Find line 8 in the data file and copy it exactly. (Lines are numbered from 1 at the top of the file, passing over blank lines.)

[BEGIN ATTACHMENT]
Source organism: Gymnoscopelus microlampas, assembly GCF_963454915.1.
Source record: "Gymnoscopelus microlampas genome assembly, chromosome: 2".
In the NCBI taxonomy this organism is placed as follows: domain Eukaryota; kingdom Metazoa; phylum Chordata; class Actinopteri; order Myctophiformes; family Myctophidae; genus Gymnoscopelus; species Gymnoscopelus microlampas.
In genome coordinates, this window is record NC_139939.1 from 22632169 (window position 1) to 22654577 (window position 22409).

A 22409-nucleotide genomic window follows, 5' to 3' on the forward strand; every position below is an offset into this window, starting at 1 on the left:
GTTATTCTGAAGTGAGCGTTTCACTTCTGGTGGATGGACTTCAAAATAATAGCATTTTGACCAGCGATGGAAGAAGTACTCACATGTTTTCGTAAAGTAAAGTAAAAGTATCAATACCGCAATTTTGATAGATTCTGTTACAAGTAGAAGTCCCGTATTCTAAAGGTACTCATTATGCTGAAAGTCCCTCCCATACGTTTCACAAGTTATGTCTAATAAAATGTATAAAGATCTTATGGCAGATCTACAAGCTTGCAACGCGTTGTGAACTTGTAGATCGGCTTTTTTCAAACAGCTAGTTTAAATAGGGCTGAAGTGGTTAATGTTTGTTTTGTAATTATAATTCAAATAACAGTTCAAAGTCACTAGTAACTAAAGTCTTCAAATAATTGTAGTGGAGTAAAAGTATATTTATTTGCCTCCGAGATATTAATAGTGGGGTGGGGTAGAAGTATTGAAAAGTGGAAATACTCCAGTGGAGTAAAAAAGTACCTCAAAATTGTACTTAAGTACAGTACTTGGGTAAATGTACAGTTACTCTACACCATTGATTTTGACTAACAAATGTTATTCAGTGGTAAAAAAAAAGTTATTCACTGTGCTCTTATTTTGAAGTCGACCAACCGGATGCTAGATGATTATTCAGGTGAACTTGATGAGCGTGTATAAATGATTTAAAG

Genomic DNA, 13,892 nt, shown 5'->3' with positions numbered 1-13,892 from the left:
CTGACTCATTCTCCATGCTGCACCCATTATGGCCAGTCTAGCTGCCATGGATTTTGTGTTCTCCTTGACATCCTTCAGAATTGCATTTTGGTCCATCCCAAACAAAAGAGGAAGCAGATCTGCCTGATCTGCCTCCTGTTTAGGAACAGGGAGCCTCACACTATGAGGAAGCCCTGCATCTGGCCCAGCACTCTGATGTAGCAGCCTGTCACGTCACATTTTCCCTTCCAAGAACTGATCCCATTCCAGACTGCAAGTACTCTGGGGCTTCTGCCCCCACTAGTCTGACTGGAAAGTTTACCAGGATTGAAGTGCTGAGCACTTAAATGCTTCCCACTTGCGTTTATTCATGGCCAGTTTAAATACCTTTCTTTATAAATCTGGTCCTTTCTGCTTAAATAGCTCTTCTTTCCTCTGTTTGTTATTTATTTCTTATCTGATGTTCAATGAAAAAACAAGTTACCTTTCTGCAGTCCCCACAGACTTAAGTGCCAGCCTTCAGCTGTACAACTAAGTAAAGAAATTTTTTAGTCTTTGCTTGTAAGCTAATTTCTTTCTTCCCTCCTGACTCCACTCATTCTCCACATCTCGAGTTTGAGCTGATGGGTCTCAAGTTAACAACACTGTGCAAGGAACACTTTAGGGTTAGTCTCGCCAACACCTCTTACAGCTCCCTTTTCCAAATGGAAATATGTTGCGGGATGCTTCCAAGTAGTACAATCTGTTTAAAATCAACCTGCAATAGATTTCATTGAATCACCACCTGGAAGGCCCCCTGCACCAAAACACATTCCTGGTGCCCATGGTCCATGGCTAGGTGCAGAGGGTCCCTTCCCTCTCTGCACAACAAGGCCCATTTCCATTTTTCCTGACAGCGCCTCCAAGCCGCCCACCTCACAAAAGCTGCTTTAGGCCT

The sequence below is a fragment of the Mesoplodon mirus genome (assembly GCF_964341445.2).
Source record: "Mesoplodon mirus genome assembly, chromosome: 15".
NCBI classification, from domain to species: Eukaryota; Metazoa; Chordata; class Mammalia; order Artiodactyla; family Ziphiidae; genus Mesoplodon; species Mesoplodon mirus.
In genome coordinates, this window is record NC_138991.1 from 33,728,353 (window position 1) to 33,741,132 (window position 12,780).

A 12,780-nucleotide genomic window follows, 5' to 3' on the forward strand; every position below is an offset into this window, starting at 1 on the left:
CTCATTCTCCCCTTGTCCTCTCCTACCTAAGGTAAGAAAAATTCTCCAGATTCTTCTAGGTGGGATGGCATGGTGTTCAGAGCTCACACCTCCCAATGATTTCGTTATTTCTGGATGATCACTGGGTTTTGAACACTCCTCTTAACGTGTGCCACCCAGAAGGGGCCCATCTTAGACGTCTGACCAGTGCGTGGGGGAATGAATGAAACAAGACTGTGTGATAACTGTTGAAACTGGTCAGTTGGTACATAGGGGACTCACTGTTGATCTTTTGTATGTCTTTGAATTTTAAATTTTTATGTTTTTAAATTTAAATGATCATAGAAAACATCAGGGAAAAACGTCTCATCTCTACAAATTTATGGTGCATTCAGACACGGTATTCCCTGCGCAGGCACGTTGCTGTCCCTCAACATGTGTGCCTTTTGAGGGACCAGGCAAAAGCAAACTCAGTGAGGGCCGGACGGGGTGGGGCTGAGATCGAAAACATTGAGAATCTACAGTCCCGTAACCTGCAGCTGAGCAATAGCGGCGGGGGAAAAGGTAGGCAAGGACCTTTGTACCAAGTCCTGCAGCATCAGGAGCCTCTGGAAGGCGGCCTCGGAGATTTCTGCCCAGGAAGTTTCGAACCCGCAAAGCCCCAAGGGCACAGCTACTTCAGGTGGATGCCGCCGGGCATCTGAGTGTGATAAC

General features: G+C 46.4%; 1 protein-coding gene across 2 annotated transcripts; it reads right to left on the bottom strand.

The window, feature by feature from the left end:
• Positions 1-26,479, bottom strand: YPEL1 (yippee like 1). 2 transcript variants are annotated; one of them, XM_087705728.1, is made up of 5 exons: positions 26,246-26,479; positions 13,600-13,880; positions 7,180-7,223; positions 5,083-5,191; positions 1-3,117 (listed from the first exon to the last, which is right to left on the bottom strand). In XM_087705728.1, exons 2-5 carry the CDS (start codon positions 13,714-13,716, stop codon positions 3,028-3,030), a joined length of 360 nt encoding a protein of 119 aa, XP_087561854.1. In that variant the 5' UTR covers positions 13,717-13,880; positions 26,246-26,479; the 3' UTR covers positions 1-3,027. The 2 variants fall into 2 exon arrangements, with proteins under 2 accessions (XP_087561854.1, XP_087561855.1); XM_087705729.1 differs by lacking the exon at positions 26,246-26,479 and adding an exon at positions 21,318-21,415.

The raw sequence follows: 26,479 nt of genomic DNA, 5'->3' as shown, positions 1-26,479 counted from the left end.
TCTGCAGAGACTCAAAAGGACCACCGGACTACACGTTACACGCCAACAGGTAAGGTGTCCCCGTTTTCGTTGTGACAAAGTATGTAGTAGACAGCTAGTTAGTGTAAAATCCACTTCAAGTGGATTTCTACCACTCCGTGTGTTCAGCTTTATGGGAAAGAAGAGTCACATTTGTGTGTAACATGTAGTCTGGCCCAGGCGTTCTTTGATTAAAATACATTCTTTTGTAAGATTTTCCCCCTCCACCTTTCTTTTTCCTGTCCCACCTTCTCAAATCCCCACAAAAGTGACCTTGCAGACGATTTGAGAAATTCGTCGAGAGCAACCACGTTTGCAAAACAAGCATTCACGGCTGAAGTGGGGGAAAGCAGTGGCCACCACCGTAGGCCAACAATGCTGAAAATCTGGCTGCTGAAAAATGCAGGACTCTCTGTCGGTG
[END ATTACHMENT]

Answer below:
CTGACTCATTCTCCATGCTGCACCCATTATGGCCAGTCTAGCTGCCATGGATTTTGTGTTCTCCTTGACATCCTTCAGAATTGCATTTTGGTCCATCCCAAACAAAAGAGGAAGCAGATCTGCCTGATCTGCCTCCTGTTTAGGAACAGGGAGCCTCACACTATGAGGAAGCCCTGCATCTGGCCCAGCACTCTGATGTAGCAGCCTGTCACGTCACATTTTCCCTTCCAAGAACTGATCCCATTCCAGACTGCAAGTACTCTGGGGCTTCTGCCCCCACTAGTCTGACTGGAAAGTTTACCAGGATTGAAGTGCTGAGCACTTAAATGCTTCCCACTTGCGTTTATTCATGGCCAGTTTAAATACCTTTCTTTATAAATCTGGTCCTTTCTGCTTAAATAGCTCTTCTTTCCTCTGTTTGTTATTTATTTCTTATCTGATGTTCAATGAAAAAACAAGTTACCTTTCTGCAGTCCCCACAGACTTAAGTGCCAGCCTTCAGCTGTACAACTAAGTAAAGAAATTTTTTAGTCTTTGCTTGTAAGCTAATTTCTTTCTTCCCTCCTGACTCCACTCATTCTCCACATCTCGAGTTTGAGCTGATGGGTCTCAAGTTAACAACACTGTGCAAGGAACACTTTAGGGTTAGTCTCGCCAACACCTCTTACAGCTCCCTTTTCCAAATGGAAATATGTTGCGGGATGCTTCCAAGTAGTACAATCTGTTTAAAATCAACCTGCAATAGATTTCATTGAATCACCACCTGGAAGGCCCCCTGCACCAAAACACATTCCTGGTGCCCATGGTCCATGGCTAGGTGCAGAGGGTCCCTTCCCTCTCTGCACAACAAGGCCCATTTCCATTTTTCCTGACAGCGCCTCCAAGCCGCCCACCTCACAAAAGCTGCTTTAGGCCT